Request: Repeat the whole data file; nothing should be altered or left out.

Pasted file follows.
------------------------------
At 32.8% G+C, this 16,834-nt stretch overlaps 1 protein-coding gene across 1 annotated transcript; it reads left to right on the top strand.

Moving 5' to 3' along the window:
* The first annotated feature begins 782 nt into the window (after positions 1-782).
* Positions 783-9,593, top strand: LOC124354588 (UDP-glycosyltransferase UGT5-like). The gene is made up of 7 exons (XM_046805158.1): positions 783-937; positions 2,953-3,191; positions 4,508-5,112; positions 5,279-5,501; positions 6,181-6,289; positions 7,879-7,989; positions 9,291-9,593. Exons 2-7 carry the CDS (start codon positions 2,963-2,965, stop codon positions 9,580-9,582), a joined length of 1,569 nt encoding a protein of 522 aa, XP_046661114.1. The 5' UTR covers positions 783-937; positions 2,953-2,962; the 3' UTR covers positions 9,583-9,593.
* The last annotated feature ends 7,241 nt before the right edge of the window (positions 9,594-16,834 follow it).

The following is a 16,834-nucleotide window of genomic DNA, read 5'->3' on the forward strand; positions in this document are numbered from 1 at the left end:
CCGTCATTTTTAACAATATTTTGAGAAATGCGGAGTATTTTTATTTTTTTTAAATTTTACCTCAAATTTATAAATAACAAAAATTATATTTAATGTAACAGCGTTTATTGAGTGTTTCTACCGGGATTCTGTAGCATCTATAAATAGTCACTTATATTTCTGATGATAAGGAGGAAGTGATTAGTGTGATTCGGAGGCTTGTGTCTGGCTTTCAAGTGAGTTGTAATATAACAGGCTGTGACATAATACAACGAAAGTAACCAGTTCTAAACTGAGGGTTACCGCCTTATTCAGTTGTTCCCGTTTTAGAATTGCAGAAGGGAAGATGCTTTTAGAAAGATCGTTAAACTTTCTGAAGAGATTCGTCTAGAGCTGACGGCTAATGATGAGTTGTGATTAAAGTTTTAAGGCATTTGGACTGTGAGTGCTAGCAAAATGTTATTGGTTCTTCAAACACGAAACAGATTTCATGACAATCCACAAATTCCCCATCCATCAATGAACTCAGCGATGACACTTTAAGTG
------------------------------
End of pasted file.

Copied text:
At 32.8% G+C, this 16,834-nt stretch overlaps 1 protein-coding gene across 1 annotated transcript; it reads left to right on the top strand.

Moving 5' to 3' along the window:
* The first annotated feature begins 782 nt into the window (after positions 1-782).
* Positions 783-9,593, top strand: LOC124354588 (UDP-glycosyltransferase UGT5-like). The gene is made up of 7 exons (XM_046805158.1): positions 783-937; positions 2,953-3,191; positions 4,508-5,112; positions 5,279-5,501; positions 6,181-6,289; positions 7,879-7,989; positions 9,291-9,593. Exons 2-7 carry the CDS (start codon positions 2,963-2,965, stop codon positions 9,580-9,582), a joined length of 1,569 nt encoding a protein of 522 aa, XP_046661114.1. The 5' UTR covers positions 783-937; positions 2,953-2,962; the 3' UTR covers positions 9,583-9,593.
* The last annotated feature ends 7,241 nt before the right edge of the window (positions 9,594-16,834 follow it).

The following is a 16,834-nucleotide window of genomic DNA, read 5'->3' on the forward strand; positions in this document are numbered from 1 at the left end:
CCGTCATTTTTAACAATATTTTGAGAAATGCGGAGTATTTTTATTTTTTTTAAATTTTACCTCAAATTTATAAATAACAAAAATTATATTTAATGTAACAGCGTTTATTGAGTGTTTCTACCGGGATTCTGTAGCATCTATAAATAGTCACTTATATTTCTGATGATAAGGAGGAAGTGATTAGTGTGATTCGGAGGCTTGTGTCTGGCTTTCAAGTGAGTTGTAATATAACAGGCTGTGACATAATACAACGAAAGTAACCAGTTCTAAACTGAGGGTTACCGCCTTATTCAGTTGTTCCCGTTTTAGAATTGCAGAAGGGAAGATGCTTTTAGAAAGATCGTTAAACTTTCTGAAGAGATTCGTCTAGAGCTGACGGCTAATGATGAGTTGTGATTAAAGTTTTAAGGCATTTGGACTGTGAGTGCTAGCAAAATGTTATTGGTTCTTCAAACACGAAACAGATTTCATGACAATCCACAAATTCCCCATCCATCAATGAACTCAGCGATGACACTTTAAGTG